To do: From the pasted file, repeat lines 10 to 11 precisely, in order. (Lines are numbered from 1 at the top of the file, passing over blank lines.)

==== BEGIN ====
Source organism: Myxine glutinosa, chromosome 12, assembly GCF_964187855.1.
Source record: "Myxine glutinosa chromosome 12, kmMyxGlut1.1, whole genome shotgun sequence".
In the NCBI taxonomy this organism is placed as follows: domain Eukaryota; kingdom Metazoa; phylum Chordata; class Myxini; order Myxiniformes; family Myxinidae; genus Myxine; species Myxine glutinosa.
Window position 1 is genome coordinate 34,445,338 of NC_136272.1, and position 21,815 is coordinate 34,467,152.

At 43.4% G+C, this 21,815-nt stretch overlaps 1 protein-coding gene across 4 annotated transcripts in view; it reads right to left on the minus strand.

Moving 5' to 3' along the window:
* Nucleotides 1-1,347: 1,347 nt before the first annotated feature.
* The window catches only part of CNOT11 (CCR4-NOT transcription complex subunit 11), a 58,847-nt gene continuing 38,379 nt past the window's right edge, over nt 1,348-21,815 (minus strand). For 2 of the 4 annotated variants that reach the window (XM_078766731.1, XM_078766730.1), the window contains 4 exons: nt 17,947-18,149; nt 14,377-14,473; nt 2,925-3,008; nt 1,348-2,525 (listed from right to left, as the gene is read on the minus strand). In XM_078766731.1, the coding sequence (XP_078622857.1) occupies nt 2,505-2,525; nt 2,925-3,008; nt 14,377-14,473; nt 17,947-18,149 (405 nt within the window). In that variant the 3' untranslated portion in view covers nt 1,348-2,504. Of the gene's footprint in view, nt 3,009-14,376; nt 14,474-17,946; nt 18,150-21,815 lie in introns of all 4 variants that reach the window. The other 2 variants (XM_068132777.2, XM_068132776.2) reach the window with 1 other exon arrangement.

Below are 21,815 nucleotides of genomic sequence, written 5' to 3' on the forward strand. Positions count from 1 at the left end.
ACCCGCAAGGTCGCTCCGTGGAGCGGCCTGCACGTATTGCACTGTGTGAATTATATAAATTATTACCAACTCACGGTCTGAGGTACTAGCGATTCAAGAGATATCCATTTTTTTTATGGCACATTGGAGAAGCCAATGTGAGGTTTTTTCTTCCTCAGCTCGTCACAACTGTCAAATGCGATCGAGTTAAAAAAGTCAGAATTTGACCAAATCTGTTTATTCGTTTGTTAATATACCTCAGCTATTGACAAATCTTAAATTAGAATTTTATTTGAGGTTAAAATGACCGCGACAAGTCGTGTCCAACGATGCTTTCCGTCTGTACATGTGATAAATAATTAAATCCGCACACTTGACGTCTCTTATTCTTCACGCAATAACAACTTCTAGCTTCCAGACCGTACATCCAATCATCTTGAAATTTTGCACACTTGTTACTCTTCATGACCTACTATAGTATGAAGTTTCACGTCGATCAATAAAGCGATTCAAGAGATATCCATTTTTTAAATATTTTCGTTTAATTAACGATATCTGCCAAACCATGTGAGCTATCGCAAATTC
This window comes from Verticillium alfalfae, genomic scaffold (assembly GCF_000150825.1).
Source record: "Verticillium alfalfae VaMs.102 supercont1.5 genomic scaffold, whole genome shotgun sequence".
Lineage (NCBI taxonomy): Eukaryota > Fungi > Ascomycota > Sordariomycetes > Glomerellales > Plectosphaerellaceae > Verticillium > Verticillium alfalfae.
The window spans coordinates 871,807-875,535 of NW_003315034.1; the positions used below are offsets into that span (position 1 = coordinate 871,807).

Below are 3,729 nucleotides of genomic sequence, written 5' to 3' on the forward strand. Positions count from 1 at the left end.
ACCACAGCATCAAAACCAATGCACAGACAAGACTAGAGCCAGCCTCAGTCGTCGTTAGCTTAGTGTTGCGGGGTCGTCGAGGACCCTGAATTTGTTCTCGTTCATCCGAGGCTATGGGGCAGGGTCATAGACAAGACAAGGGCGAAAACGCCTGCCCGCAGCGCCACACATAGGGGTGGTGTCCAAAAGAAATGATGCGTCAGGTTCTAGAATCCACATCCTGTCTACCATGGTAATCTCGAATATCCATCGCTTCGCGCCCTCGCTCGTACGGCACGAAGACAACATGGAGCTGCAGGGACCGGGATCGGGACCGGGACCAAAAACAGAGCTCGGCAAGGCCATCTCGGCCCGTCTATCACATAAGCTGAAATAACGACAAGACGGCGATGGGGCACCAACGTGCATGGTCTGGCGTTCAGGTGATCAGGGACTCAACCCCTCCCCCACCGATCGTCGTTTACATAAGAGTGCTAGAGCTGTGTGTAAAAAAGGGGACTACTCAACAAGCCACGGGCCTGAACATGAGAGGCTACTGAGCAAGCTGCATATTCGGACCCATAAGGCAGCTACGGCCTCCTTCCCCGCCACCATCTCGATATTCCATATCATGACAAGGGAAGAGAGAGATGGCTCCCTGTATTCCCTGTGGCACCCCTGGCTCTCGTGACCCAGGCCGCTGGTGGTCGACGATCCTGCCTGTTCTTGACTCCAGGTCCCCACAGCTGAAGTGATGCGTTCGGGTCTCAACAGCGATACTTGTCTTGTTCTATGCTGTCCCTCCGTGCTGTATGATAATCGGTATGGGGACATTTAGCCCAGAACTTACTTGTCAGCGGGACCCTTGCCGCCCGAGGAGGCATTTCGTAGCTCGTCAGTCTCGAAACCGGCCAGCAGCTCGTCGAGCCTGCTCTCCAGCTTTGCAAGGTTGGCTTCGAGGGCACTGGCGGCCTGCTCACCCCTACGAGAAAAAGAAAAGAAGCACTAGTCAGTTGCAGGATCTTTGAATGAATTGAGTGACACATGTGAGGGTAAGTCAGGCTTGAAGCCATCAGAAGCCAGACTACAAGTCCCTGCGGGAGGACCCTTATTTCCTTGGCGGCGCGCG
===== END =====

ACCCGCAAGGTCGCTCCGTGGAGCGGCCTGCACGTATTGCACTGTGTGAATTATATAAATTATTACCAACTCACGGTCTGAGGTACTAGCGATTCAAGAGATATCCATTTTTTTTATGGCACATTGGAGAAGCCAATGTGAGGTTTTTTCTTCCTCAGCTCGTCACAACTGTCAAATGCGATCGAGTTAAAAAAGTCAGAATTTGACCAAATCTGTTTATTCGTTTGTTAATATACCTCAGCTATTGACAAATCTTAAATTAGAATTTTATTTGAGGTTAAAATGACCGCGACAAGTCGTGTCCAACGATGCTTTCCGTCTGTACATGTGATAAATAATTAAATCCGCACACTTGACGTCTCTTATTCTTCACGCAATAACAACTTCTAGCTTCCAGACCGTACATCCAATCATCTTGAAATTTTGCACACTTGTTACTCTTCATGACCTACTATAGTATGAAGTTTCACGTCGATCAATAAAGCGATTCAAGAGATATCCATTTTTTAAATATTTTCGTTTAATTAACGATATCTGCCAAACCATGTGAGCTATCGCAAATTC
This window comes from Verticillium alfalfae, genomic scaffold (assembly GCF_000150825.1).